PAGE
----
Starting Early on a Long Friday
I will broadcast today from GodBlogCon at Biola University, and then appear on a panel with Tod Bolsinger, Mark D. Roberts, and John Mark Reynolds. It will be very interesting to have more than a hundred Christian bloggers, including Joe Carter, Rhett Smith and many other friends all discussing the use and abuse of the new form.
Many interesting things on the Miers nomination.
First, here’s David Frum’s July 4 diary. Perhaps he ought to have warned his readers that he would fight the nomination to the end.
“Here’s what I know about Harriet Miers,” Boxer said. “I know that she’s a crony of the president. I know she thinks he’s the most brilliant man she’s ever met. I know that she was head of the search committee and wound up being the nominee, and I know that she is personally anti-choice. Those are things I know.”
My appeal to anti-anti-Miers readers for patience with the punditry has not gone over well in some circles. Here’s one such e-mail. It began:
President George Washington once said that the “touch of a feather,” unless the central government exercised great care, could send the western territories of the United Sates right out of the new American Union. I feel the same way about the Republican Party today. A touch of a feather could send me out the Republican Party and into the hands of the Democrats.
All of the following remarks have been building up for a long time, and the Harriet Miers nomination, or more accurately the reaction of Belt Way Republican Party snobs to her nomination, has caused my feelings to boil over. I have voted Republican election after election, but I’m going to vote for Democrats next year and forever thereafter unless I see some changes in the Republican Party pretty damn soon. In short, the Republican Party has been a massive disappointment to me and, I suspect, to many, many others voters as well.
Then came a familiar litany of GOP failings. It ended:
However, the Miers nomination is the one thing I care most about now. NB. I say again, NB. If the Republicans refuse to support this nomination, if they force this woman to withdraw or force the President to withdraw her name, if they do not put this woman on the Supreme Court, then I will be a Democrat for the rest of my life and will vote for Hillary Clinton in 2008. I will vote against every Republican on every ballot in every election for the rest of my days. The response of Belt Way Republicans to the Harriet Miers nomination has been disgusting. This is the feather that will make me a Democrat. Harriet Miers is exactly the kind of person I want on the Supreme Court. She is far more likely to vote the way I want a Justice to vote than will John Roberts. No more “bright lights” from Harvard. No more from Yale. I have had enough incest like the Kelo decision. This is no debate among friends, Hugh, not with me. If these Ivy League Republicans, these Belt Way snobs and their “better sort” sense of themselves, defeat this nomination, then I will despise the Republican Party as much as I despise the Democrats. But I will vote for the Democrats anyway to punish, yes, punish the Republicans for their shameful ways.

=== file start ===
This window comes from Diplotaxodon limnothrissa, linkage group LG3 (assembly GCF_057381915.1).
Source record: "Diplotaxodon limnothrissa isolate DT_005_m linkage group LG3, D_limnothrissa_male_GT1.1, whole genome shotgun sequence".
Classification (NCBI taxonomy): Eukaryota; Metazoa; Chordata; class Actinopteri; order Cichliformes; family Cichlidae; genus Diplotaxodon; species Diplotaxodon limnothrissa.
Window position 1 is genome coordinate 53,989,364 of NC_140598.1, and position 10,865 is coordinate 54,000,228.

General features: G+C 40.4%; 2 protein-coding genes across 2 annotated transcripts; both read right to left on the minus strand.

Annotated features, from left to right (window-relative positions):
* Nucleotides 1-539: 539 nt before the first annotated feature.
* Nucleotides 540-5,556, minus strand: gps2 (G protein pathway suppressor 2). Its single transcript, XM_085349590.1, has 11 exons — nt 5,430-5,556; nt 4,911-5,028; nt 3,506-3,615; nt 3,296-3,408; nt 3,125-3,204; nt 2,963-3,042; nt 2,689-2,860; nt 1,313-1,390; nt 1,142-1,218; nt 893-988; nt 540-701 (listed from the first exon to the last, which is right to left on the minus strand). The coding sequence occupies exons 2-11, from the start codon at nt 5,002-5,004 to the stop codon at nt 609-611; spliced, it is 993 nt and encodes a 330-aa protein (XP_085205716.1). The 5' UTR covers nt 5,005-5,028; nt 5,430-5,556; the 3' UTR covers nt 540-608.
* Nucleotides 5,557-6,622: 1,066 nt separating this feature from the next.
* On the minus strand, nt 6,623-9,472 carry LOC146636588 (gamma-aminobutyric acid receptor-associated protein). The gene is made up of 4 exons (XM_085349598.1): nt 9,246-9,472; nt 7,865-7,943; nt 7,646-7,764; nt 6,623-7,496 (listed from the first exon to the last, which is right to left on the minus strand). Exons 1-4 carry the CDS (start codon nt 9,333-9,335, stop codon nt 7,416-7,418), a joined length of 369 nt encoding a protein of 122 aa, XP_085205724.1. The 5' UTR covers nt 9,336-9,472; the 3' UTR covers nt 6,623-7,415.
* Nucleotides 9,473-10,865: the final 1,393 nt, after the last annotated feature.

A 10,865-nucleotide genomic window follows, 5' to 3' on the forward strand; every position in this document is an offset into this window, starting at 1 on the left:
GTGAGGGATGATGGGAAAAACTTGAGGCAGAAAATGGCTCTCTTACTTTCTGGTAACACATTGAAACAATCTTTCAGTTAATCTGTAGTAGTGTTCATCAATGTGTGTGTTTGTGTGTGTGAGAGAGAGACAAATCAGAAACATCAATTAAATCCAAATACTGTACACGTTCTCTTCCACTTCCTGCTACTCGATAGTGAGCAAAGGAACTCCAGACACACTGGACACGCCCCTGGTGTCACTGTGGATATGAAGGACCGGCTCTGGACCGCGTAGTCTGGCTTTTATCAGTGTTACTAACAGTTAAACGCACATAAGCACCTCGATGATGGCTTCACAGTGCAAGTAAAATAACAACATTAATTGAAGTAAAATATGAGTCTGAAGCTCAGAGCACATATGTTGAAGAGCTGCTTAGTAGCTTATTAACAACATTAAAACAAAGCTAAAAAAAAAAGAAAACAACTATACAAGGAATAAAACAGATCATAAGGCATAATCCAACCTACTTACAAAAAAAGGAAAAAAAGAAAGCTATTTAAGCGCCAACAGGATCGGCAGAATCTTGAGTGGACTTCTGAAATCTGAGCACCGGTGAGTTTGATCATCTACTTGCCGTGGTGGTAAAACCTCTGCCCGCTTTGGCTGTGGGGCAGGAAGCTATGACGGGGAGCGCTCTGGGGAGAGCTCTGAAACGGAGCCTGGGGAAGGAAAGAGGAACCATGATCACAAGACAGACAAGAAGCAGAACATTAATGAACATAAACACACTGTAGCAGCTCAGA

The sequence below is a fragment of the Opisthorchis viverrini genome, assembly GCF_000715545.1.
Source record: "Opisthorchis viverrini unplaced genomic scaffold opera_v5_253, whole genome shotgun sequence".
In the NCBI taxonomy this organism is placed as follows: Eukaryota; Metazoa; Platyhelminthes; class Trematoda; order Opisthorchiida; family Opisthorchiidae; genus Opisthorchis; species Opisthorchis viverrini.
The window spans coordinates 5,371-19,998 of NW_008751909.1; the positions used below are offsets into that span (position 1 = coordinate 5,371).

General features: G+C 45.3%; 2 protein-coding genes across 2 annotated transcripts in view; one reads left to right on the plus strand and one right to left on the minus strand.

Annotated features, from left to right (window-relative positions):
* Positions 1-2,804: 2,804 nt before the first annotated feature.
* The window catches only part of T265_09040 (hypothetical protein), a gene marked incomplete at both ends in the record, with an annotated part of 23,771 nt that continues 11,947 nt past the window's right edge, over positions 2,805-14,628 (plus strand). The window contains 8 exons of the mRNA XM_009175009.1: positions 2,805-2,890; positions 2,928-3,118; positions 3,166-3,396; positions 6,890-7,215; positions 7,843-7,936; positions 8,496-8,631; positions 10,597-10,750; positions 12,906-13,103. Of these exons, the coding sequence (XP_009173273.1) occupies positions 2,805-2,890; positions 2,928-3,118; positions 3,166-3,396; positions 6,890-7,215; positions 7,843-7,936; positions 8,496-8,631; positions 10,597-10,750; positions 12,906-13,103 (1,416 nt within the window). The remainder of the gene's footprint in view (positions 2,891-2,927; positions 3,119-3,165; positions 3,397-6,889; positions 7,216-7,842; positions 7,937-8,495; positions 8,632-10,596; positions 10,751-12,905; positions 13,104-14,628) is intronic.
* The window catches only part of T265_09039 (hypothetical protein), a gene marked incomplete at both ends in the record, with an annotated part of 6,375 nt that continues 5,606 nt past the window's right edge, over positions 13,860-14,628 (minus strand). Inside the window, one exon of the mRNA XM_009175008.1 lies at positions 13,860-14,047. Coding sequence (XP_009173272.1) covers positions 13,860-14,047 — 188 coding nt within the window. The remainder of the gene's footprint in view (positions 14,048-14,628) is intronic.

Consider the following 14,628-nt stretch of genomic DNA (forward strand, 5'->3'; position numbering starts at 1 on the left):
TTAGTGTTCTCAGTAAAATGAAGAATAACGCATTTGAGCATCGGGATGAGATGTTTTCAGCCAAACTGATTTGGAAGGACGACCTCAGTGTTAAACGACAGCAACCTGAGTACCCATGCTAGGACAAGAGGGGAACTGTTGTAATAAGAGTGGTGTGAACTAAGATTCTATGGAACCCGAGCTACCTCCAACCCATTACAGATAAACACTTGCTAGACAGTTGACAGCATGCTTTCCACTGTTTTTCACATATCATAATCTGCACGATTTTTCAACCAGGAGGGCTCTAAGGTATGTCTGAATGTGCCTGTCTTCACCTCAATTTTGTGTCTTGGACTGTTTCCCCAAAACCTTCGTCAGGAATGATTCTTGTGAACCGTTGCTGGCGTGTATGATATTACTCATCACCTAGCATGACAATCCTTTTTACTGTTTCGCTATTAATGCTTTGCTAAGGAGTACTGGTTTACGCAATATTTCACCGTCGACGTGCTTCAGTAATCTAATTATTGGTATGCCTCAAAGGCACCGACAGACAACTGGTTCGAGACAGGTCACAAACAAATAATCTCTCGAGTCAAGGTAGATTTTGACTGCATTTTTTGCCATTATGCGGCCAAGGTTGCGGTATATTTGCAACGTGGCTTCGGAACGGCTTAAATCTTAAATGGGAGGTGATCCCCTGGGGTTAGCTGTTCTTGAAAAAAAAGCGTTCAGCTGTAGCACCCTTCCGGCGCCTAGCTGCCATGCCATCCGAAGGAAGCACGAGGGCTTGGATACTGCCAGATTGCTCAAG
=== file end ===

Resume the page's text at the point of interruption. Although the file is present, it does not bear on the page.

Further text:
From this point onward, I will never look at NRO again. Nor will I read The Weekly Standard. Frum, Will, Krauthammer and Kristol especially Kristol, are no longer worth my time. I say again, this is no debate among friends. And I have to ask: just how do these critics expect the President to name a person of their choosing when we know the Democrats will filibuster such a choice and the Republican Senator will not have the guts to carry out the nuclear option?
The point of this e-mail is that self-proclaimed protectors of the conservative base need to understand that defeating the Miers nomination is a political disaster of the first order. Which is why Barbara Boxer has begun to hope for death by committee.
Alarmed by this, who should be?
For starters, every GOP candidate with a competitive race in 2006. Beyond that, every GOP would be presidential candidate, but especially John McCain, whose Gang of 14 is rightfully identified as the reason we are here today.
Where is Senator McCain, anyway, on Harriet Miers? He’s not shy about media coverage, so I hope this weekend’s Sunday shows coax him out for an extended conversation on the process amd the nominee.